African power: A sector under transformation

Group of Multiethnic Diverse Busy Business People

The three-day African power generation and distribution conferences and expo got underway at the Cape Town International Convention Centre with over a thousand power sector stakeholders from across Africa and abroad meeting to discuss African power challenges, opportunities, investment and technologies.

Meeting the continent’s power demands is now more important than ever before. With an investment of around $450 billion needed in Africa’s power infrastructure to reduce power outages and reach the 600 million sub-Saharan Africans who do not have access to electricity, collaboration and integration are going to be crucial.

In a keynote delivered on behalf of South African Energy Minister Tina Joemat-Pettersson, Jacob Mbele, and chief director: Energy in the Ministry, said the South African government was implementing both short and long term strategies to address the country’s power challenges. Its integrated energy plan encompassed significantly more than just additional power generation, he said. It looked to demand and supply, environmental impact, technology and skills transfer, funding and the increased use of renewable resources.

New Eskom CEO Brian Molefe noted: “Only through collaboration can Africa find solutions to its power challenges.” However, he was optimistic that African countries were making good progress toward the goal of affordable, reliable power for all. “There is a positive energy propelling Africa’s progress,” Molefe said. “The vision of a future African super grid comes a step closer with progress on shared projects such as the Grand Inga hydropower project between South Africa and the DRC.”

Sicelo Xulu, MD of City Power and president of the Association of Municipal Electricity Utilities (AMEU) of southern Africa described the sector as an industry in a state of transformation.

“We need to innovate in order to survive,” he said. Xulu pointed to infrastructure modernisation, digitisation, smarter grids capable of better load management and big data analytics as tools that would help the sector adapt to meet changing demands. He noted that municipal electricity utilities faced a number of challenges in maintaining levels of service and increasing capacity. Among them were load shedding, the theft of copper, illegal connections, service delivery protests, municipal funding and skills and capacity constraints.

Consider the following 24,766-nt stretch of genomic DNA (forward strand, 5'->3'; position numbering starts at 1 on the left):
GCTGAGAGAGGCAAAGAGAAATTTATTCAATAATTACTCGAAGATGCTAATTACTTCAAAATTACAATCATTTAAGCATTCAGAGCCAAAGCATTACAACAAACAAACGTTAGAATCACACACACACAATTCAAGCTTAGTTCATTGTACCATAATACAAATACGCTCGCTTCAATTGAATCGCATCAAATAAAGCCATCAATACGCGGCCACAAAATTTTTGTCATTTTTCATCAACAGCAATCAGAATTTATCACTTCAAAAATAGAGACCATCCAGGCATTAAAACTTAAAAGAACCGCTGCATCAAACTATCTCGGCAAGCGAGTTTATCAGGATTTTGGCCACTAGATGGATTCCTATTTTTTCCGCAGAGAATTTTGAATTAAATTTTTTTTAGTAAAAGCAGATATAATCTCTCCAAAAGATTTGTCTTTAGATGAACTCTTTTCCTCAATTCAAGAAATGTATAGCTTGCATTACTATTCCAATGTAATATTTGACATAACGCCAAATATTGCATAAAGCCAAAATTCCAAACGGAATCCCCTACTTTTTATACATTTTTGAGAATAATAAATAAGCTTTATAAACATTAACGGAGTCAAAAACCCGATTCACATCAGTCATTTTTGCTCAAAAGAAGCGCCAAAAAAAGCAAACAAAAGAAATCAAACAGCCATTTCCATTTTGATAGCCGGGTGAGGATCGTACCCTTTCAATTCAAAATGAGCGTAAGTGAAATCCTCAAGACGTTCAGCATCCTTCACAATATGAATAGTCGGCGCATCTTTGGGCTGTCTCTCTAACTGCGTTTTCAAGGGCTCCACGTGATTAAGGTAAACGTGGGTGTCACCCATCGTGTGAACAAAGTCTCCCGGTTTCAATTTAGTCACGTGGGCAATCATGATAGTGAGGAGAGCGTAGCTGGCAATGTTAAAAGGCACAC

Meanwhile, Taylor Ruggles, the US Department of State's regional energy counsellor for Africa, noted that it was virtually two years since US President Barack Obama had launched the Power Africa programme in Cape Town. The programme took a transaction-based approach to addressing the continent’s power challenges, he said. “A constant theme we see is the need for an environment that is enabling to investment. You need strong, transparent legal and regulatory frameworks.”

Arnaud de Limburg chief executive officer at Avon Peaking Power Co said that what governments and utilities saw as challenges, independent power producers (IPPs) saw as opportunities. “Africa is the next big thing and is high on the agenda of international investors. But investment depends on political and regulatory stability, and totally transparent processes,” he said.

While numerous hurdles stand in the way of Africa’s vision of providing affordable, reliable electricity to 600 million people who currently don’t have access to power, the speakers agreed that with collaboration and innovation, Africa could present a solid business case for private sector investment in African power infrastructure that delivered benefits to investors and the continent’s economy as a whole.

Leigh Angelo

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Issue 39